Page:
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About this blog

Announcements, stories and industry interest posts for users of Corona, the 2D game engine from Corona Labs.

Entries in this blog

 

Game development: Finding great audio for your game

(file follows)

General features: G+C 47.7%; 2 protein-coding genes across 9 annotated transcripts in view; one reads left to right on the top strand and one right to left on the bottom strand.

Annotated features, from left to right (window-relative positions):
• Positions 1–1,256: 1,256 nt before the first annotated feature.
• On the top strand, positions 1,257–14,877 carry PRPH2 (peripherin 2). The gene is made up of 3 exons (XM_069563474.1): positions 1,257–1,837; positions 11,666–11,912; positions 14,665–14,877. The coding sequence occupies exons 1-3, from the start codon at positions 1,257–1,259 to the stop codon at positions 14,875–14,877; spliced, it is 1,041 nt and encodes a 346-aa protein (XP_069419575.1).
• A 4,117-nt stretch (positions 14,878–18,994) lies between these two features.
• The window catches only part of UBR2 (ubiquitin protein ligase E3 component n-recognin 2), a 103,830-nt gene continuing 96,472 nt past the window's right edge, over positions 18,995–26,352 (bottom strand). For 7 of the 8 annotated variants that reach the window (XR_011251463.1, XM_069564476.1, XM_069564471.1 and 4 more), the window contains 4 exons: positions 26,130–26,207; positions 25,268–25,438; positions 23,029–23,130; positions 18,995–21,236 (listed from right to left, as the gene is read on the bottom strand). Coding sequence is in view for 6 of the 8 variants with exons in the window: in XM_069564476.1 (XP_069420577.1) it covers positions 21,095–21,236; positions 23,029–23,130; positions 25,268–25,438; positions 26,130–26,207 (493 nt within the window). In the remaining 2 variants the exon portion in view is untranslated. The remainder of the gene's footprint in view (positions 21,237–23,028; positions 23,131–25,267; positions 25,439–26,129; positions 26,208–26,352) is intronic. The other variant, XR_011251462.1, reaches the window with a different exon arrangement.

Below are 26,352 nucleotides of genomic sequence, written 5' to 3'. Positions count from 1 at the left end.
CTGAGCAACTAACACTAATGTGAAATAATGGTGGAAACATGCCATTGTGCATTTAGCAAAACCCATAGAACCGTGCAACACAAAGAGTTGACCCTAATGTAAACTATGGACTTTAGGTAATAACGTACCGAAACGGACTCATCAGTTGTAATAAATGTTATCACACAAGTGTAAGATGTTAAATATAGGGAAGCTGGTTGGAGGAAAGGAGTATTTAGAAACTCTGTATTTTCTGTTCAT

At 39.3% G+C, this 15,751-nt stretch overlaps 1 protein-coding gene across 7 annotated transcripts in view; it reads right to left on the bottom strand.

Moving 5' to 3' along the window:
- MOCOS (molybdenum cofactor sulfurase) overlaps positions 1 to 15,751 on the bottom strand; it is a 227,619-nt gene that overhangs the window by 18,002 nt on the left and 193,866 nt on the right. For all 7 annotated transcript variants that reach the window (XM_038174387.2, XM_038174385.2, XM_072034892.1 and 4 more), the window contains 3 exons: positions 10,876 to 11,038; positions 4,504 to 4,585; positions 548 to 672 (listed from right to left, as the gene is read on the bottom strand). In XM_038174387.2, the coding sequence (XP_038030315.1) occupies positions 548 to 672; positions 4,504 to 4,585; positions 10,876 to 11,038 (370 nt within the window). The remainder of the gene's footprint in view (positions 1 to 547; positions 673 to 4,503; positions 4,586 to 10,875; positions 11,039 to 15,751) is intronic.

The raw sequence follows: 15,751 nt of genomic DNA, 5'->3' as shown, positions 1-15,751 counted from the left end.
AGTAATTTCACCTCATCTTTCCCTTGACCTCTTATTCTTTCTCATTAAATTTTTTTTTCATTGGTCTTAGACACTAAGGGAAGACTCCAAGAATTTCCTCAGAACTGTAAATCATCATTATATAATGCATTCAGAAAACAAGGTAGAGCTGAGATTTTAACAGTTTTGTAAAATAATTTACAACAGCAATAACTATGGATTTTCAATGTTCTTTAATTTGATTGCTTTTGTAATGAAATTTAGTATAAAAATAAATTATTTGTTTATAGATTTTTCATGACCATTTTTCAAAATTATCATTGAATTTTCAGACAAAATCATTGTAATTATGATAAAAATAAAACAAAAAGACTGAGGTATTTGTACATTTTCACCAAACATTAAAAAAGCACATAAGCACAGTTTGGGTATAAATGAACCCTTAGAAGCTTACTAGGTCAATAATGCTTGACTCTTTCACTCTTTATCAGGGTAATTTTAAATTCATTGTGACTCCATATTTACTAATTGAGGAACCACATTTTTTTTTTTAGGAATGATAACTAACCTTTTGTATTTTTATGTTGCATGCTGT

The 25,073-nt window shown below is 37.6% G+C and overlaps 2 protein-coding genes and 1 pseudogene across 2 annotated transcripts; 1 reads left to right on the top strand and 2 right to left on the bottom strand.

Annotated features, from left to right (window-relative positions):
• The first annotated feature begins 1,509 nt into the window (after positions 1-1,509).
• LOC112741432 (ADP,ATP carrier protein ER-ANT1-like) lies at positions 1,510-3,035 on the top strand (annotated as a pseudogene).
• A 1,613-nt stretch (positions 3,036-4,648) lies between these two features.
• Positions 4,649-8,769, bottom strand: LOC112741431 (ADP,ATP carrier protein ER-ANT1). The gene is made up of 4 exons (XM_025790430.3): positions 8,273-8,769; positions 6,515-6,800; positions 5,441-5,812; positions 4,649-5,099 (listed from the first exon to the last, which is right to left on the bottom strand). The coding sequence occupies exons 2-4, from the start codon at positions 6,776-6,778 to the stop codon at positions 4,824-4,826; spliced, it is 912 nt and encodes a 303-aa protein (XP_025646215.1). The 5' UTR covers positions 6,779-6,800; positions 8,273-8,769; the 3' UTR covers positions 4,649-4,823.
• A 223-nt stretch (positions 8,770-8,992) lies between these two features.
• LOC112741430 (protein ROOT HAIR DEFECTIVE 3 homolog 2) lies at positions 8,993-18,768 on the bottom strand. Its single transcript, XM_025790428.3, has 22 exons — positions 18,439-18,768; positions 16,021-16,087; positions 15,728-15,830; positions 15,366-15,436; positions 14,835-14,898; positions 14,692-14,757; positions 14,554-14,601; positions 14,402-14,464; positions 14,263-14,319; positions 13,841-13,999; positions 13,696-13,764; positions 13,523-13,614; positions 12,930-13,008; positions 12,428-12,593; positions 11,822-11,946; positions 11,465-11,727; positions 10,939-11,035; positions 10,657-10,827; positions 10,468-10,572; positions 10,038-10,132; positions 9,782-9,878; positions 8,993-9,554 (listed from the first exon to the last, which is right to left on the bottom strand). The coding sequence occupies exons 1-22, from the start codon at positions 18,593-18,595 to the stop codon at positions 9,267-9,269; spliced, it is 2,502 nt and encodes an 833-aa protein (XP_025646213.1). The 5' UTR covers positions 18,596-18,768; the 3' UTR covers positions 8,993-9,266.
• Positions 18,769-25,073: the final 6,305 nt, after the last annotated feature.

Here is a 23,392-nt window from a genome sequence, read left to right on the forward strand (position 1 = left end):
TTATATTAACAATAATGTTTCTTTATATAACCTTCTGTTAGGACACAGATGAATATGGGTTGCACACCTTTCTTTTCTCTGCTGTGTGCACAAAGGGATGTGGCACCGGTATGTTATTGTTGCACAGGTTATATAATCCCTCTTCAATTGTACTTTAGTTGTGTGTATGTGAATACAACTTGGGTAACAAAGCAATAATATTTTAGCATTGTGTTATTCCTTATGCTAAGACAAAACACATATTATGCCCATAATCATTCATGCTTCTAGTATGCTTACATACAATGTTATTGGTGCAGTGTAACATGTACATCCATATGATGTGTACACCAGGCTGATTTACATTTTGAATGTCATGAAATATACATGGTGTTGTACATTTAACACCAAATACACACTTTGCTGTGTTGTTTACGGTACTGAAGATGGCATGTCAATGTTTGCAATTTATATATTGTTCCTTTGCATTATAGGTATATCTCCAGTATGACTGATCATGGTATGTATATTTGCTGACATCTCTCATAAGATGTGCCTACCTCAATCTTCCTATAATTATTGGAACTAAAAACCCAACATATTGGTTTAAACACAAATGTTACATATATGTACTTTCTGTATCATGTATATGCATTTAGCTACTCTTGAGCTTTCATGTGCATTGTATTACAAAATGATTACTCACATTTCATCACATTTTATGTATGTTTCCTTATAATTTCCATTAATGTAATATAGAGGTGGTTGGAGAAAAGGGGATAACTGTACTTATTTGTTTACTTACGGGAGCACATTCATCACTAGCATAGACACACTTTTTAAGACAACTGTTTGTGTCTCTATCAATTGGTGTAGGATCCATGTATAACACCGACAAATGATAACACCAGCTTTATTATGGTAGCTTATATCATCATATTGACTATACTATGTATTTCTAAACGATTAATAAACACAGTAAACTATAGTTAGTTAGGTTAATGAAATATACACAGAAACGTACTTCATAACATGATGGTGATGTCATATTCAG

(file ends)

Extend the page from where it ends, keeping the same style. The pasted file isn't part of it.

When it comes to making a game, whether it be for mobile, desktop, or console, we know how important art is, but for many people (in particular those with a limited budget), audio tends to take a back seat and many developers turn to the Internet to hunt for free sounds. Here are a few tips for making your game audio better: Audio types Games typically need several different types of audio, including: Sound effects — These are the most familiar: a “ding” when you pick up a coin or a “boom” when something explodes. These tend to be small, short sounds. Background music — These larger tracks set the mood for your game and they can build up excitement or provide a calming emotion for the game. These are among the most essential audio assets in any game. UI effects — Quality sounds for your UI (user interface) frequently get overlooked, but adding a subtle “click” sound to a button press can provide just enough feedback to the user that it’s working. Voice-overs — These are generally sounds that augment the visuals, for instance a voice reading out “eleven o’clock” to help a child tell time in an educational game. Ambience — These are frequently forgotten, but they can include the sound of traffic in a city scene or song birds in a forest scene. Ambient sounds can be played randomly or whenever it makes sense. Look for consistency If you get your sounds from multiple audio sources (or sites), you may end up with a mix of sounds that don’t really fit well together. Your coin sound may be louder than your jump sound, or your menu background music may be heavy on guitar while your game soundtrack is filled with piano notes. This might make your beautiful art and exquisite game design look amateur. What’s the solution? One is to look for audio from the same artist. Generally speaking, audio artists tend to use similar volume levels and produce sound files in the same quality. That being said, it’s usually fine to get your sound effects from a different source than your music, as these can be integrated more harmoniously. Understand licensing As you rummage around the Internet looking for audio, you will find all kinds of different licensing requirements. Many free audio tracks (and some paid) have some form of attribution requirement. This means that you need to give credit to the sound artist. Depending on the artist, they may require that you mention their name/studio on your website or even directly within the game. Packs vs. individual sounds The two challenges above can often be addressed by getting sound “packs” instead of individual sounds. If you get all of your audio from one pack, it will typically be of consistent quality and have the same licensing requirements. Since the files will tend to exist in a folder, it also makes it easy to drop a small text file in that folder to keep track of the license requirements, if you intend to use the audio in multiple games over time. Finding good packs While Internet search queries can find a lot of good sounds, you can save time by visiting various marketplaces for game engines like Corona. For instance, you can visit sources like the Corona Marketplace where you will find dozens of audio packs to satisfy virtually any game you imagine. Sound effects will generally work well regardless of the game engine — artists will usually pack together similar concept sounds, so if you need sounds for a sci-fi game, you can likely find a sci-fi-specific sound pack. If you’re not seeking a specific “genre” of audio, consider packs like the Mega Game Music Collection, the Ultimate Game Music Collection, or the 8,000+ sound effects in the Pro Sound Collection. Conclusion Having good sounds that are consistent in feel, quality, and volume will help take your game to the next level. Fortunately, there are plenty of great audio packs that can last you a lifetime of app development!